3. She shared a story where squads would not form around a particular vision or goal and usually where that happened there were deeper issues at the root which needed to be resolved before a team would be successful.
  4. Self-selection should NOT directly or explicitly impact reporting lines.

So, upon reflection, after comparing our first and second experiment and adding in some of the tips from Sandy, these were my conclusions:

  • Self-selection should happen independently of reporting lines
    • The first time we did it, there was no impact on reporting lines; the second time we did it, reporting lines were impacted by which squad you moved into.
  • Try keep “people owners” as observers not players
    • There was a subtle form of “Liar Liar” in our second attempt as every time there was a significant shift in numbers to one or other ‘cost center’ then the managers (who were also the Product Owners) had a quick chat about how to re-balance things. In our first experiment, everyone remained in the same “cost center”.
  • Ensure the Product Owners are well prepared in terms of their vision
    • The second time we ran self-selection, one Product Owner had a very clear and mature view of what the squad would be achieving; whereas the other Product Owner was new to the space and hadn’t really had time to formulate their thinking and strategy properly.

Sandy also advised the following:

  • Where squads have fully formed after a couple of rounds, move forward with those squads (regardless of the state of the others).
  • Where squads aren’t fully formed because there just aren’t enough people, have the squad members identify what ‘imaginary friends’ they need to ‘hire’ to form a full squad.
  • Where squads haven’t formed for less obvious reasons and/or people refuse to participate in the process (and choose no-squad), revert to traditional management selection for those people and root cause the reasons for the resistance.

This keynote was very valuable to me as it shifted my perspective of our second attempt from being a failure to being a great source of useful feedback about the state of a particular space. Have you tried self-selection? What was the outcome? What did you learn?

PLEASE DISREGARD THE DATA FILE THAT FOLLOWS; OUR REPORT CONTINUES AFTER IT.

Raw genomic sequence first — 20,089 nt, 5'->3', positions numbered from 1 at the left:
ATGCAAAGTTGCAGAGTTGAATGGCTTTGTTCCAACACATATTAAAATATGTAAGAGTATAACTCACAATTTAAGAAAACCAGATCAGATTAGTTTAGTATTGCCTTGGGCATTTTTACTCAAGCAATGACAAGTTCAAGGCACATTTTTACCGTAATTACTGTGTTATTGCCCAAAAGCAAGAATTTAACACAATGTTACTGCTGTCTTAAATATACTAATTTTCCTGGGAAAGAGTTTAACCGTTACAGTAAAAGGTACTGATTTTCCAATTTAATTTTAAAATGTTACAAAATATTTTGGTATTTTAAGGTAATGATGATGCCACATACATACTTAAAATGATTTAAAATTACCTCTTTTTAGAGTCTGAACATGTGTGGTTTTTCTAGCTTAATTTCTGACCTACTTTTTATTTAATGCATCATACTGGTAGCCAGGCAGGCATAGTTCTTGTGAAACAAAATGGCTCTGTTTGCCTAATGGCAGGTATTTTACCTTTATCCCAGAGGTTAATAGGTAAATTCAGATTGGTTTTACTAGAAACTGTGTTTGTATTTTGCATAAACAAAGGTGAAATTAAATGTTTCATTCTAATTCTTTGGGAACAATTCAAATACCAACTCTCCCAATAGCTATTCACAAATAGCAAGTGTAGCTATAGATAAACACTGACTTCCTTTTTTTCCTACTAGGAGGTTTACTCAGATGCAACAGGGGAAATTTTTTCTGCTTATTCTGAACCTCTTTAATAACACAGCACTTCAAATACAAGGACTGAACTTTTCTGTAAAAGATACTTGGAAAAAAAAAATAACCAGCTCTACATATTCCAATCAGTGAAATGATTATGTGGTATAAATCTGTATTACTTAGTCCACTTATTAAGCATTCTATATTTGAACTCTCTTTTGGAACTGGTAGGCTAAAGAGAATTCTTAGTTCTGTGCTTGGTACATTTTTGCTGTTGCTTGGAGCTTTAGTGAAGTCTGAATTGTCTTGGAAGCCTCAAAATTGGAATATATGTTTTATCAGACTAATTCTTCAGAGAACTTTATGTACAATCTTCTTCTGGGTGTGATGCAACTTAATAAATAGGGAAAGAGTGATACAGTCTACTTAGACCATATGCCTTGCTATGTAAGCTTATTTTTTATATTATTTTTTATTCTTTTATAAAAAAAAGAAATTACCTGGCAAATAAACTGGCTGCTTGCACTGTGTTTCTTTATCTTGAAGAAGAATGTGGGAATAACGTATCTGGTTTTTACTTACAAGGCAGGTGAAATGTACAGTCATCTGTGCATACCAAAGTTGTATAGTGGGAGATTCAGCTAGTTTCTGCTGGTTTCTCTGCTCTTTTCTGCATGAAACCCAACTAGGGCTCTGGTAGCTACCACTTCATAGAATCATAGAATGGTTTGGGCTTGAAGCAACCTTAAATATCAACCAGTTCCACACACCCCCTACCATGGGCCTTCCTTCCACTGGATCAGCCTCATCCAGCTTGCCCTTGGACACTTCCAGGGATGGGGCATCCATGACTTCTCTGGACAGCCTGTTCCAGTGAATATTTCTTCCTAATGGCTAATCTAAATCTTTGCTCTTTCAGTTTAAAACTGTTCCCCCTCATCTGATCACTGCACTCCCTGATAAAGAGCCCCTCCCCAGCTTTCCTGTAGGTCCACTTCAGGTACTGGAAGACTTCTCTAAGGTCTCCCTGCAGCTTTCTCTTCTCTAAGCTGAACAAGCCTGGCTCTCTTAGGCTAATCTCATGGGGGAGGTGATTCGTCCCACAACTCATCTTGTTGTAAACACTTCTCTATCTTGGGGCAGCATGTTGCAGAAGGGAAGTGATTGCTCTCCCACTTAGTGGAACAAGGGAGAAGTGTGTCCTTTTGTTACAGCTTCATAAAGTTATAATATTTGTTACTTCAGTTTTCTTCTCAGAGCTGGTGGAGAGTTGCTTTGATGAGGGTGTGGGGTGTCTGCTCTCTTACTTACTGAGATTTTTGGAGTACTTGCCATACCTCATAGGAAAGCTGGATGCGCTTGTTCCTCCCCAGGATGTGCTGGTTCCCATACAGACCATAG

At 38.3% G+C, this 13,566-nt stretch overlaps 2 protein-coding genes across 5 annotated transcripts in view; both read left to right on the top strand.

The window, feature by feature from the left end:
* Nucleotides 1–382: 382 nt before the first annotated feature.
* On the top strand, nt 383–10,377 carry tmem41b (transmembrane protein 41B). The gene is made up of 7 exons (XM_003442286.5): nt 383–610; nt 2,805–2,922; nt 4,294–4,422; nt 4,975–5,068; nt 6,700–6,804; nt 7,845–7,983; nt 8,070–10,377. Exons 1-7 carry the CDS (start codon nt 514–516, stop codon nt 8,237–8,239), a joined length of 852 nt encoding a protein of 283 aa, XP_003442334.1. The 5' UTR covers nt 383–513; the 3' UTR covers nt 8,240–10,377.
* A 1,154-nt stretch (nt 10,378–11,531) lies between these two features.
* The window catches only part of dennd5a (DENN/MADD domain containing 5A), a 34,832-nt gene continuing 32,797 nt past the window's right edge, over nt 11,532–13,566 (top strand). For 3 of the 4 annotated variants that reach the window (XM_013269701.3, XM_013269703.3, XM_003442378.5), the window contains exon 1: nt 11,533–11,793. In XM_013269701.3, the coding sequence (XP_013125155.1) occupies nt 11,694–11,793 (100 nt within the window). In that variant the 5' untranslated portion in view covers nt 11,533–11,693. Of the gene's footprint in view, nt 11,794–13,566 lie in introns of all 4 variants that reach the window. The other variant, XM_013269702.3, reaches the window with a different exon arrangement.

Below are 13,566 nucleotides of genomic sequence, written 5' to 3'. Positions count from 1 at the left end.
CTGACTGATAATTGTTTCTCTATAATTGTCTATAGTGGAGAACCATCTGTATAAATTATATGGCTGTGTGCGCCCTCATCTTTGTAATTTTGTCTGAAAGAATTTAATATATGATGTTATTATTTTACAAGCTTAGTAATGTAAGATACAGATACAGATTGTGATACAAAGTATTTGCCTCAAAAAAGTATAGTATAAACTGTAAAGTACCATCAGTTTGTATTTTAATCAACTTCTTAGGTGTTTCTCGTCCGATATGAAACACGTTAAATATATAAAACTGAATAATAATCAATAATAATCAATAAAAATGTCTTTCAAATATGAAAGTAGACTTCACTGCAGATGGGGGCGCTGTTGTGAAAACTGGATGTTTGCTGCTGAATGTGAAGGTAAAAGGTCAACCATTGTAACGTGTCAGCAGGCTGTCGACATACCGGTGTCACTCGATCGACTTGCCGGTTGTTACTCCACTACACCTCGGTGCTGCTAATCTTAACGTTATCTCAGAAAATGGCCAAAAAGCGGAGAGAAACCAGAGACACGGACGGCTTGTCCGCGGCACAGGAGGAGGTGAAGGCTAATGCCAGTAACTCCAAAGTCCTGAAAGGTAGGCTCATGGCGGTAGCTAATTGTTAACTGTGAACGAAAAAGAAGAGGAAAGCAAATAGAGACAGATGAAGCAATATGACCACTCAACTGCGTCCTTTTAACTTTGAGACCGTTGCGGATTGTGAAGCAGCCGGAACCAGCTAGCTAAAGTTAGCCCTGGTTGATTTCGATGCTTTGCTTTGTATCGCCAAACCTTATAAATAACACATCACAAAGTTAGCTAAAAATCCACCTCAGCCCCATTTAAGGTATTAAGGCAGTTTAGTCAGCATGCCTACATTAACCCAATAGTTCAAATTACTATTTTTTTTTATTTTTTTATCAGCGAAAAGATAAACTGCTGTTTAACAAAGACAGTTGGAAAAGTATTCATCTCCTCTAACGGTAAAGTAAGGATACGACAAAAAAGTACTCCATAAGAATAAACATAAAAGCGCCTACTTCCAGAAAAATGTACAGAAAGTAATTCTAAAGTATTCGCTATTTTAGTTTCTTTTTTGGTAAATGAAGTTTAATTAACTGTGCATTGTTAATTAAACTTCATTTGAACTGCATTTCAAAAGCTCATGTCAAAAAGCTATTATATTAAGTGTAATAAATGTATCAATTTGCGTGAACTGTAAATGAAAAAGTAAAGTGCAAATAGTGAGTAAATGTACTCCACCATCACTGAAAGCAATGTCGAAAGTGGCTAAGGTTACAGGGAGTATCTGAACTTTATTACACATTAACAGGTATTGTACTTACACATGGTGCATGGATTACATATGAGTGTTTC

Being Brave

Posted: March 24, 2016 in Team
Tags: , , , , ,

braveMy natural personality is more introverted. My natural reaction to conflict is  avoidance where possible. These personal attributes often make some of what I, as an Agile Coach, need to do, quite challenging. This week there were two conversations that I knew I had to have. One was with my Product Owner around something he had done that had affected me negatively on an emotional level. The second was with a ‘difficult’ team member who was responding to me quite defensively in sessions and I needed to unpack the why. Neither of these were conversations I relished having (especially as I would need to raise the topic of discussion) and they caused me at least one sleepless night.

Thankfully, over the years, I have had training in various ways to open conversations like these and I often rely on this training to try to at least start the conversation off with the right language and framing (invariably the wheels do fall off as the conversation progresses). One of my favourite fall-backs is the “I think, I feel, I need” tool which, as artificial as it sounds and feels, seems to work really nicely – especially when you’re raising something where the impact on you is subjective (like an emotion). I also try to remember to focus on describing actions and behaviours rather than attributes and, finally, to try to start any question with “What”. As I mentioned, I try. I’m not always successful 🙂

Anyway, in both cases this week, I kicked off the session with much trepidation, introduced the elephant I wanted to discuss, and then mentally closed my eyes and waited for the fall-out, unsure of whether I had the courage to face whatever that fall-out was in a constructive way. Thankfully, for both, there was no real fall-out and I felt that we managed to have a constructive conversation without damaging any relationships. I ended the day feeling quite buoyant and really grateful that I had screwed my courage to the wall to have both conversations. Being brave usually pays off, you see, because often what we fear is only in our own heads.

What are the things that you fear in your role? What tools and techniques do you use to help you feel more brave?

Hindsight is 20/20

Posted: December 2, 2015 in Team
Tags: , , ,

There has been a lot of change in my space in the past year. A lot of it hasn’t been managed very well (which creates a lot of ‘people noise’). I’ve been exposed to a number of change management models over the years, including ADKAR and this cool exercise. I quite liked this tool about Levers of Influence which one of our People Operations (a.k.a. HR) team members shared with us. Although I already knew we’d done very badly when it came to change management, when I reviewed the two biggest changes (moving to Feature Teams and reducing our release cycle to having a release window every month rather than a synchronised release every nine-ish weeks), the tool helped highlight examples of what we had done badly, which also meant we could see where we needed to focus our efforts from a recovery perspective.

Levers of Influence

Levers of Influence